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Why Do People Like Running? It’s Hormonal, Study Finds

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We recently reported on a study that says serious runners marking their miles tend to think about how running kind of sucks. But how do you square that negativity with the well-known, widely reported euphoria known as runner's high? 

A new study in the journal Cell Metabolism suggests that high is the result of a decrease in the hormone leptin, which is associated with feeling sated. As your levels of leptin dwindle, they send a hunger signal to your brain, which releases dopamine to increase your stamina and keep you running in the pursuit of food. 

In the study, mice were genetically altered to interfere with their brains’ leptin signaling pathways, disrupting the release of dopamine in response to leptin. These mice ran twice as many miles on their wheels as normal mice. The decrease in leptin signaling seemed to increase the dopamine-related reward associated with running, inducing positive feelings about the task at hand—an advantage if your body thinks you're hungry and needs nutrients.

"Based on these findings, we think that a fall in leptin levels increases motivation for physical activity as a means to enhance exploration and the pursuit of food," study co-author Stephanie Fulton, a researcher at the University of Montreal, says in a press statement. “Our study also suggests that people with lower fat-adjusted leptin levels, such as high-performance marathon runners, could potentially be more susceptible to the rewarding effects of running and thus possibly more inclined to exercise,” she explains. 

Leptin probably isn’t the only hormone involved in runner’s high, but it does seem to play a vital role. Previous research has also connected lower leptin levels with the desire to move, finding associations with low leptin levels and exercise addiction as well as hyperactivity in anorexic patients

[h/t: Washington Post]

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Where in the U.S. People Aren't Getting Enough Exercise, Mapped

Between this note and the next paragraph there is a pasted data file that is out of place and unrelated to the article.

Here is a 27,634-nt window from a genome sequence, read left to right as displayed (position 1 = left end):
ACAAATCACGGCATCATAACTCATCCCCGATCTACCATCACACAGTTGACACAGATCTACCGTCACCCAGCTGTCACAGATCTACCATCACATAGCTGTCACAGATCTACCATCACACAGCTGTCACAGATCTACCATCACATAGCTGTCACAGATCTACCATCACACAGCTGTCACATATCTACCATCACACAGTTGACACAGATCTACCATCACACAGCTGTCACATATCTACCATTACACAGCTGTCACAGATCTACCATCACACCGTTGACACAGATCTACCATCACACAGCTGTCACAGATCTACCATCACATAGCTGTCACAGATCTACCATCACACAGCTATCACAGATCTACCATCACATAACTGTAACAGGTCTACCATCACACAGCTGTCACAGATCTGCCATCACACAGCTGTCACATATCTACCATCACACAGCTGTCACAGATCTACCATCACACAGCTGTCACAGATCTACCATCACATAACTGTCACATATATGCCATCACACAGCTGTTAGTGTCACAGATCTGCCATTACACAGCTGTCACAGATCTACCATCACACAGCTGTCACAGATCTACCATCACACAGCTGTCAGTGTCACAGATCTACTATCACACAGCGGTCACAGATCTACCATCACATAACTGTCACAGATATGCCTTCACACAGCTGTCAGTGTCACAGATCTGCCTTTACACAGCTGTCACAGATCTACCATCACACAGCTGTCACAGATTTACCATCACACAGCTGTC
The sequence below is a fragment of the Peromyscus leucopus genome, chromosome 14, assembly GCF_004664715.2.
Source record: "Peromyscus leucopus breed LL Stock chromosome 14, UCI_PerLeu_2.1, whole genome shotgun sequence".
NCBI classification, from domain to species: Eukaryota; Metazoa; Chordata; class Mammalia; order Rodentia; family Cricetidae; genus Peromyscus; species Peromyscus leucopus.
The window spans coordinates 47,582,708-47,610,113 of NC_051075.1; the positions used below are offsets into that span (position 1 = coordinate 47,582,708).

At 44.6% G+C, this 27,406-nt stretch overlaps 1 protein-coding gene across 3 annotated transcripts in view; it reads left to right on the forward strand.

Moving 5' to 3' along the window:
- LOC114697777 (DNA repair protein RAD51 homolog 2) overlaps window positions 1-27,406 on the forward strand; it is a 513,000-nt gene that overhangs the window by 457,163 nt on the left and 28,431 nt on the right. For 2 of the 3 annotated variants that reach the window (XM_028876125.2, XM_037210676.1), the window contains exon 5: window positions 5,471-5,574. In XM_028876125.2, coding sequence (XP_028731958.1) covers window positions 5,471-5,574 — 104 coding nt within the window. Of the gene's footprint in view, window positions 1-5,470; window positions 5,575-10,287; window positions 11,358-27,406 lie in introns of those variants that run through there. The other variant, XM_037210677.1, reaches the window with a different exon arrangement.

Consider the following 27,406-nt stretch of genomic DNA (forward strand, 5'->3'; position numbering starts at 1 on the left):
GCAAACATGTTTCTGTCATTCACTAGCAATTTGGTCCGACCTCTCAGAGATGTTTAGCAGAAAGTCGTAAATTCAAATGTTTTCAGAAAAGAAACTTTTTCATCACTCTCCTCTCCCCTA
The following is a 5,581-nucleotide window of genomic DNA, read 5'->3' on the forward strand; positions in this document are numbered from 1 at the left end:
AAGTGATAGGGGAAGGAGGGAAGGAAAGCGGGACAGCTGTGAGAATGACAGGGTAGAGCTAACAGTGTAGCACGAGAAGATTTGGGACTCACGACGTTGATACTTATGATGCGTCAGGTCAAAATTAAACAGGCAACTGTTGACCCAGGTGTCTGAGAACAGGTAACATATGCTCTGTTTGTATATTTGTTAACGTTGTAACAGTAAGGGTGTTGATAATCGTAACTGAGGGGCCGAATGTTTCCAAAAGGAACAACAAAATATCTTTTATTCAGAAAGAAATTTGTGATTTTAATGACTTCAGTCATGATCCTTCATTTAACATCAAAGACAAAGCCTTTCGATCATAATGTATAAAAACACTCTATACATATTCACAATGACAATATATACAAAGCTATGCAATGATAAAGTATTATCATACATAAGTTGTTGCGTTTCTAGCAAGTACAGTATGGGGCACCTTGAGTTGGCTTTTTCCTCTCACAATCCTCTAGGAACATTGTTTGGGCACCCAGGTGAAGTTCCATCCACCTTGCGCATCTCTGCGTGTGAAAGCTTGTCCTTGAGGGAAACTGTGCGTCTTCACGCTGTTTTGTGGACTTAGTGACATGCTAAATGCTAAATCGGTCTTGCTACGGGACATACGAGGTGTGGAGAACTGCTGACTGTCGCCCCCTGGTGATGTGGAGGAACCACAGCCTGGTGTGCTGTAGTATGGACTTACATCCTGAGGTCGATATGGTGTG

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The U.S. is a notoriously sedentary country. A huge portion of the population doesn't meet the government's recommendations for physical activity, and that can have some serious ramifications for public health. But not everyone is equally sedentary. Physical activity rates can vary significantly from state to state, as a CDC report spotted by Thrillist illustrates.

The U.S. government currently recommends that adults squeeze in 150 minutes of moderate physical activity each week, or 75 minutes of vigorous activity, plus two days a week of "muscle strengthening activities" like weight lifting or calisthenics. Across the board, the number of Americans between the ages of 18 and 64 who actually meet that recommendation hovers at around 23 percent, but some states are much more physically active than others. (Men were also more likely to meet the recommendation than women, and working people were more likely than non-working people to get the recommended amounts of exercise.) The map below draws on data from the 2010 to 2015 National Health Interview Surveys, part of which included questions about exercise habits.

A color-coded map of activity rates in the U.S. with active states in blue and inactive states in red
Age-adjusted percentages of adults aged 18–64 who met federal guidelines for physical activity from 2010-2015
National Center of Health Statistics

Some of the states with the highest rates of exercise are ones we already associate with health and outdoor activity. California, for instance, scores relatively high, with 24 percent of adults meeting the guidelines. Colorado has the highest percentage, at 32.5 percent. Meanwhile, the South, a region already associated with high rates of obesity and poor public health, has some of the lowest activity rates, including 13.5 percent in Mississippi.